23. Illustrations serve what purpose?
23 Illustrations are an aid to understanding. In gaining the knowledge Jesus brought to us we will find many interesting illustrations used to make points forceful and clear. Matthew 13:34, 35; 15:15 indicate how Jesus used illustrations; he used ones easily understood by farmers, fishermen, housewives, and those in other walks of life. Today illustrations are freely used in the publications of Jehovah’s witnesses. Notice them in the book From Paradise Lost to Paradise Regained and how they assist the reader to appreciate more fully the printed information.
LIVING WHAT YOU READ
24-30. What points illustrated in Judges 6-8 stick in your mind, helping you to remember this account and to gain in knowledge of Jehovah?
24 Having a fertile mind well cultivated now by these principles, we can launch off into a most captivating feast of Jehovah’s Word. To get the most out of the pictures unfolding before us we visualize mentally the happenings involved in the event. With Judges chapters 6-8, come with us into the past when judges ruled Israel and we will join ourselves to a farmer called Gideon. He has just been visited by Jehovah’s angel, who proves that Gideon has been chosen to save the Israelites from the Midianites. We are soon caught up in a chain of fast-moving happenings. In the night down comes the altar of Baal and up goes the altar of Jehovah, sending the city fathers looking for the blood of Gideon. You hear Gideon’s father send them on their way, with a challenge to their god Baal. Gideon’s messengers bring together 32,000 men, and now with two more signs from God that erase any doubts from Gideon’s mind we march to the well of Harod, under five miles from the massive camp of marauding Midianites in the Valley of Jezreel.
25 But now you can hardly believe your eyes. Gideon is doing what Jehovah long ago commanded the army officers to do. “The officers must . . . say, ‘Who is the man that is fearful and fainthearted? Let him go and return to his house, that he may not cause the hearts of his brothers to melt as his own heart.’” (Deut. 20:8) Does your heart nearly melt when you learn 22,000 men go home? What will be done, for the Midianites are like insects for numbers, and what if they should know of Gideon’s plan and the size of his army now reduced to 10,000?
26 Now they are led to water. They stop to drink! A few quickly scoop a handful of water to their mouth and almost immediately these are separated to one side to make just 300 in all. The 9,700 that went down on their knees to drink water are being sent home! You remember the angel’s words to Gideon: “You will certainly strike down Midian as if one man.” (Judg. 6:16) But with so few? No wonder this place, the name of the well of Harod, means “trembling.”
27 Consider yourself now as one of the three hundred. You conclude now that if we win it will be by Jehovah’s power, not ours, and we do well to follow his instructions through Gideon without any more anxieties. You now have the point that Jehovah is emphasizing to all present and future generations: follow instructions.
28 Night falls, Gideon scouts the enemy camp and is made strong by what he hears. He returns soon and organizes the 300 into three bands. Each man receives the strangest fighting equipment: trumpets, and torches in large opaque jars. Gideon teaches us how to use them and reveals the signal.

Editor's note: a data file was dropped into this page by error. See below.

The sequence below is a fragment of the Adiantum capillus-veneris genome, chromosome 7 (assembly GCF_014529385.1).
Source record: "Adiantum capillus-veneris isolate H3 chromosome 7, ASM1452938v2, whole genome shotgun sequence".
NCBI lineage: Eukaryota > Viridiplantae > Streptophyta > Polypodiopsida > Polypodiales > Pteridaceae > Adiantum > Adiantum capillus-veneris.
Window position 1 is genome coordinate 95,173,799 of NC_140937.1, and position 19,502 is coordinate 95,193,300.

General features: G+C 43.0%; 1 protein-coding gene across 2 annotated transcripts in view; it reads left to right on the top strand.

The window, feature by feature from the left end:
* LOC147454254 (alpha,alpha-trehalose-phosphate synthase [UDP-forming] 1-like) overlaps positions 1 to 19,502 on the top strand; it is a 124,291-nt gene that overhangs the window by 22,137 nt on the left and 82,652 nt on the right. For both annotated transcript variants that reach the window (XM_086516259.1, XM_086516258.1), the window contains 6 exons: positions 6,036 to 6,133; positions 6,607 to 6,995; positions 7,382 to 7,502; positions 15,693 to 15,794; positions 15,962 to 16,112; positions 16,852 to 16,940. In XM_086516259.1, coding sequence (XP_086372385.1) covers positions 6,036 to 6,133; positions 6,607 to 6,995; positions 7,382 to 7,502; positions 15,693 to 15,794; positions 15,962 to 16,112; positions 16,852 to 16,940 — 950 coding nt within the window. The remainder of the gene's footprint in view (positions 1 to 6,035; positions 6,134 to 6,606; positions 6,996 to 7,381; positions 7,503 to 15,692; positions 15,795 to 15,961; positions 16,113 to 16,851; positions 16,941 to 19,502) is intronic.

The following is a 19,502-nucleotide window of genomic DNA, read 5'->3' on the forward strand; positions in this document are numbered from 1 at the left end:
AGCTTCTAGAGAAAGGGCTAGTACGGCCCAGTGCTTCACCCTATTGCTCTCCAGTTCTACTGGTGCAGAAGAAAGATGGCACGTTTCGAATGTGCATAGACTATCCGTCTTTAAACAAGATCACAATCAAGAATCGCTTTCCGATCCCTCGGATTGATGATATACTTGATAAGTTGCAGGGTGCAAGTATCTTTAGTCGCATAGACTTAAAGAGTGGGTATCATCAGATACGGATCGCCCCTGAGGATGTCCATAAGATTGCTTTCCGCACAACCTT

29 And now we start, at midnight; the darkness crowding in like a wall deadens the sounds of moving men. Suppose some one falls in the dark and awakens the enemy, or someone overly anxious does not wait for Gideon’s signal, but independently runs ahead of Jehovah’s arrangements. It is a tense time, you feel it in your bones; seconds seem like hours. You draw near, you can hear muffled voices of the enemy as they post sentries for the midnight watch. The camp sleeps. And then, three hundred and one resonant trumpets join in sonorous blast, three hundred and one water jars are smashed, three hundred and one torches are held high as three hundred and one male voices thunder out “Jehovah’s sword and Gideon’s!”
30 The Midianite camp breaks into destructive panic. The camp that was as the sand of the sea turns to a running disorderly mass. They turn on each other, killing in mad confusion. Blind flight takes them mile after mile over rugged territory, with one hundred and twenty thousand men killed by their own fellows and by the other Israelites that Gideon called to bottle up the way to escape at the crossing places at the Jordan.
31. (a) How can we file material to be remembered for future use? (b) But what really is the most essential point to be kept in mind?
31 It is a sight you will never forget. So you will not forget if you live what you read while you study. Use all your senses. Use description to create a picture. Stir up your imagination. Be a part of the event. Taste the food. Drive the horses. Climb the rocks. Blow the trumpets. Walk in the damp grass. Feel the occasion; get the sense of it. And while you do all of this, apply the counsel given to yourself. If you print on your mind the reasons for the actions taken and how Jehovah’s name and will are involved you will recall this knowledge readily for use. Notice how long remembered Gideon’s actions are in the Bible, and, more importantly, that Jehovah was the one that brought the victory.—1 Sam. 12:11; Ps. 83:9, 11; Isa. 9:4; 10:26; Heb. 11:32.